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Plants of the Eloise Butler Wildflower Garden

The oldest public wildflower garden in the United States

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Common Name
Stiff Tickseed (Stiff Coreopsis, Bird's-foot Coreopsis, Prairie Coreopsis)

 

Scientific Name
Coreopsis palmata Nutt.

 

Plant Family
Aster (Asteraceae)

Garden Location
Upland

 

Prime Season
Early to Late Summer Flowering

 

 

Stiff Tickseed is a native, erect, perennial plant of the prairies and open woods, growing up to three feet high on stiff erect unbranched stems.

The leaves are opposite, stalkless, with three elongated lobes that divide above the base of the leaf. Sometimes the center lobe may divide again, and leaves near the top of the stem may not be lobed at all. The leaf stalk is winged, appearing to be a continuation of the center lobe. Fall color can be a brilliant deep scarlet-red.

The floral array is one to several flower heads on short stalks at the top of the stem.

Flowers: The flower heads are 1 1/2 to 2 1/2 inches wide and are composed of 8 yellow ray florets which have rays with rounded tips that are a bit ragged. The ray is broadest just above the center. These are neuter as to sex. The ray florets surround a central disc of up to 60+ disc florets with greenish corollas, shading to yellow as they open. These are bisexual and fertile. The corolla throat has 5 pointed lobes that do not reflex or spread outward.There are 5 stamens with dark brown anthers that tightly surround the style. Both stamens and style are exserted from the corolla throat when floret opens. The center disc is 1/3 to 1/2 inch wide. The outside of the flower head has 9 to 12+ long and narrow involucral bracts with pointed tips that spread outward and then upward when the flower is open. Above these are 8 shorter but broader phyllaries.

Seed: Fertilized disc florets produce dry oblong cypselae (similar to an achene), 5 to 6 mm long, without pappus, but with 2 thin wings with projecting tips. These are distributed by the wind shaking the stem.

 

Habitat: Stiff Tickseed grows from a rhizomatous root system and spreads to form colonies via the rhizomes. It is a true prairie plant and requires full sun, loamy soils with mesic to dry conditions. Plants can be grown from seed which requirers 60 days of cold stratification for germination. Best to plant fresh seed in the fall and let Winter do the work.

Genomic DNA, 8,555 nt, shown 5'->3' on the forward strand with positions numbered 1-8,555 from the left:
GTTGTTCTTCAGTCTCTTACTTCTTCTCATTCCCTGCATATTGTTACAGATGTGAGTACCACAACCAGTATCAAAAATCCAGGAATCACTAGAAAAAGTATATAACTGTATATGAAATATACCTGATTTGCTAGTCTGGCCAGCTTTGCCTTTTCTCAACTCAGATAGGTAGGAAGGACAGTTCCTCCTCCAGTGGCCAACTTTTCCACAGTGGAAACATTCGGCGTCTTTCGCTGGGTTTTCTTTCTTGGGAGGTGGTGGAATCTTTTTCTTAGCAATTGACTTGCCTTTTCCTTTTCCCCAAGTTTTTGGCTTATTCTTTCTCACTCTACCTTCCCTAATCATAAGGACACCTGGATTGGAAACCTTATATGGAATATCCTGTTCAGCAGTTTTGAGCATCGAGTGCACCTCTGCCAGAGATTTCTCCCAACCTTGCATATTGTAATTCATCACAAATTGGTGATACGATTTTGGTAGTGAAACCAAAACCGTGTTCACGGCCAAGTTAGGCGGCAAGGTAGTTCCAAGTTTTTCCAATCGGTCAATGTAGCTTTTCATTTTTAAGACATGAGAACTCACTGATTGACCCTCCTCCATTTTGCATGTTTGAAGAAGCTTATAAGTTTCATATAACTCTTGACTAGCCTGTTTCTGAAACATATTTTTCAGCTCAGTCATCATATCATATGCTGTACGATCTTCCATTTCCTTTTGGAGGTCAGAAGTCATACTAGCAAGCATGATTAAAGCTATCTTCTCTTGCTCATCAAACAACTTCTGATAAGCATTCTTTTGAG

Names: The genus name, Coreopsis, is from two Greek words - koris, meaning 'a bug' and opsis, meaning 'like' and refers to the appearance of the dry fruit which resembles a bug or a tick. The species name, palmata, refers to 'lobed', like a hand with outstretched fingers, which is the way the leaf looks. The author name for the plant classification, ‘Nutt.’ is for Thomas Nuttall (1786-1859) English botanist who lived and worked in America from 1808 to 1841. On his many expeditions he collected many species that had been originally collected by Louis and Clark but lost by them on their journey to St. Louis.

See bottom of page for notes on the Garden's planting history, distribution in Minnesota and North America, lore and other references.

Flower center plants

Above: 1st photo - The outer ring of disc florets have opened and show the dark color of the anthers at maturity.

Below: 1st photo - The flower head has 8 broadly oblong phyllaries, matching the number of ray florets, subtended by 9 to 12+ green linear involucral bracts. 2nd photo - The stem is unbranched with upper most leaves with smaller lobes. 3rd photo - Sometimes the center lobe of the leaf may divide again. The leaf stalk is winged, appearing to be a continuation of the center lobe.

Phyllaries of flower head Stiff Coreopsis leaf

Seeds: 1st photo - The drying flower head shows the yellow lobes of the phyllaries and the involucral bracts rising from the base. 2nd photo - cypselae show the 2 thin wings used for wind dispersion. 3rd photo - The root system is rhizomatous and spreads to form colonies via the rhizomes.

seed capsule seeds root

Below: Fall color can be a very deep scarlet-red. Beautiful color with the right seasonal conditions.

fall color

Below: The outer ray florets have rays with somewhat ragged tips. The central disc florets are fertile, opening from the outside toward the center.

Stiff Coreopsis

Notes:

Notes: Eloise Butler first obtained plants of Stiff Tickseed on July 12, 1910, collected on the grounds of the Agricultural College in St. Paul. On July 2, 1912, a plant from Glenwood Park (which surrounded the Garden) was brought in and on Sept. 26, another from Minnehaha in Minneapolis. 8 more from Glenwood Park in Oct. 1918 and on April 28, 1923 from Horsford's Nursery in Charlotte, Vermont; also on July 15, 1927 from Northeast Minneapolis. This plant was listed on Martha Crone's 1951 inventory of plants in the Garden at that time. Stiff Tickseed is native to the southern 2/3rds of Minnesota with a few scattered counties excepted; and in 13 other states of the Mississippi River drainage system. It is not reported in Canada.

Coreopsis palmata is one of three species of Coreopsis found in Minnesota. The other two are C. lanceolata, Lance-leaf Tickseed, and C. tinctoria, Golden Tickseed. Those two are much less widely found in the state. Neither are present in the Garden today but C. lanceolata is historical in that Eloise Butler planted it in 1910 and 1911.

References and site links

References: Plant characteristics are generally from sources 1A, 32, W2, W3, W7 & W8 plus others as specifically applied. Distribution principally from W1, W2 and 28C. Planting history generally from 1, 4 & 4a. Other sources by specific reference. See Reference List for details.

graphicIdentification booklet for most of the flowering forbs and small flowering shrubs of the Eloise Butler Wildflower Garden. Details Here.



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